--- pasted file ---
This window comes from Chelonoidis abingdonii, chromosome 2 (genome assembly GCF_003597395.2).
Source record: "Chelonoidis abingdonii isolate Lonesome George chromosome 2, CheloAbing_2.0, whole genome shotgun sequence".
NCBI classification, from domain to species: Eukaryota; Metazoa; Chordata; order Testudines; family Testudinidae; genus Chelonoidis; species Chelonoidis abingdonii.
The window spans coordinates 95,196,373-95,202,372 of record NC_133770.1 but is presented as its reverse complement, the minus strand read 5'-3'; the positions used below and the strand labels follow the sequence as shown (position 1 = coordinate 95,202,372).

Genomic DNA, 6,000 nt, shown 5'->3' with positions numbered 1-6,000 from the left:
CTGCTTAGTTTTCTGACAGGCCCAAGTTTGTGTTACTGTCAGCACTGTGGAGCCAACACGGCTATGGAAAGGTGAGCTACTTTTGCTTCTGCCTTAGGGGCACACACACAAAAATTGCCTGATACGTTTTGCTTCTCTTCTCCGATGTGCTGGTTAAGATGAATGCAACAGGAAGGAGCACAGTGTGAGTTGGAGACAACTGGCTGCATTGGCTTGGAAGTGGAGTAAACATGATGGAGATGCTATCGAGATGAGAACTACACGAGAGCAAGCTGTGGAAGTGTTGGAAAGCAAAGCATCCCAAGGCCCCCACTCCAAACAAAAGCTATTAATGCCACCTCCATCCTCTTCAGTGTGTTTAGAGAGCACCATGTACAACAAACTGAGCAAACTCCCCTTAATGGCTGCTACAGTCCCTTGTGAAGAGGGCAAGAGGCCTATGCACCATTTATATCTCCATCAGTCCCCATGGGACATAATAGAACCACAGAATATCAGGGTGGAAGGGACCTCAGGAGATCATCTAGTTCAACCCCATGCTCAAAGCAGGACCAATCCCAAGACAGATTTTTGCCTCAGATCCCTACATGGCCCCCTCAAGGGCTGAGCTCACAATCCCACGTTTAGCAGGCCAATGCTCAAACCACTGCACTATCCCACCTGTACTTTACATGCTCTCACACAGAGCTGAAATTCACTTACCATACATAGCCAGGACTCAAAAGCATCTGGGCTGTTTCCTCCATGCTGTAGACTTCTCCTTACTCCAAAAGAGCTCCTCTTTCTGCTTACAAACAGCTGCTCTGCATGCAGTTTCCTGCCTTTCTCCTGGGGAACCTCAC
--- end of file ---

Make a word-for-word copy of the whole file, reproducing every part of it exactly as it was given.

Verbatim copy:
This window comes from Chelonoidis abingdonii, chromosome 2 (genome assembly GCF_003597395.2).
Source record: "Chelonoidis abingdonii isolate Lonesome George chromosome 2, CheloAbing_2.0, whole genome shotgun sequence".
NCBI classification, from domain to species: Eukaryota; Metazoa; Chordata; order Testudines; family Testudinidae; genus Chelonoidis; species Chelonoidis abingdonii.
The window spans coordinates 95,196,373-95,202,372 of record NC_133770.1 but is presented as its reverse complement, the minus strand read 5'-3'; the positions used below and the strand labels follow the sequence as shown (position 1 = coordinate 95,202,372).

Genomic DNA, 6,000 nt, shown 5'->3' with positions numbered 1-6,000 from the left:
CTGCTTAGTTTTCTGACAGGCCCAAGTTTGTGTTACTGTCAGCACTGTGGAGCCAACACGGCTATGGAAAGGTGAGCTACTTTTGCTTCTGCCTTAGGGGCACACACACAAAAATTGCCTGATACGTTTTGCTTCTCTTCTCCGATGTGCTGGTTAAGATGAATGCAACAGGAAGGAGCACAGTGTGAGTTGGAGACAACTGGCTGCATTGGCTTGGAAGTGGAGTAAACATGATGGAGATGCTATCGAGATGAGAACTACACGAGAGCAAGCTGTGGAAGTGTTGGAAAGCAAAGCATCCCAAGGCCCCCACTCCAAACAAAAGCTATTAATGCCACCTCCATCCTCTTCAGTGTGTTTAGAGAGCACCATGTACAACAAACTGAGCAAACTCCCCTTAATGGCTGCTACAGTCCCTTGTGAAGAGGGCAAGAGGCCTATGCACCATTTATATCTCCATCAGTCCCCATGGGACATAATAGAACCACAGAATATCAGGGTGGAAGGGACCTCAGGAGATCATCTAGTTCAACCCCATGCTCAAAGCAGGACCAATCCCAAGACAGATTTTTGCCTCAGATCCCTACATGGCCCCCTCAAGGGCTGAGCTCACAATCCCACGTTTAGCAGGCCAATGCTCAAACCACTGCACTATCCCACCTGTACTTTACATGCTCTCACACAGAGCTGAAATTCACTTACCATACATAGCCAGGACTCAAAAGCATCTGGGCTGTTTCCTCCATGCTGTAGACTTCTCCTTACTCCAAAAGAGCTCCTCTTTCTGCTTACAAACAGCTGCTCTGCATGCAGTTTCCTGCCTTTCTCCTGGGGAACCTCAC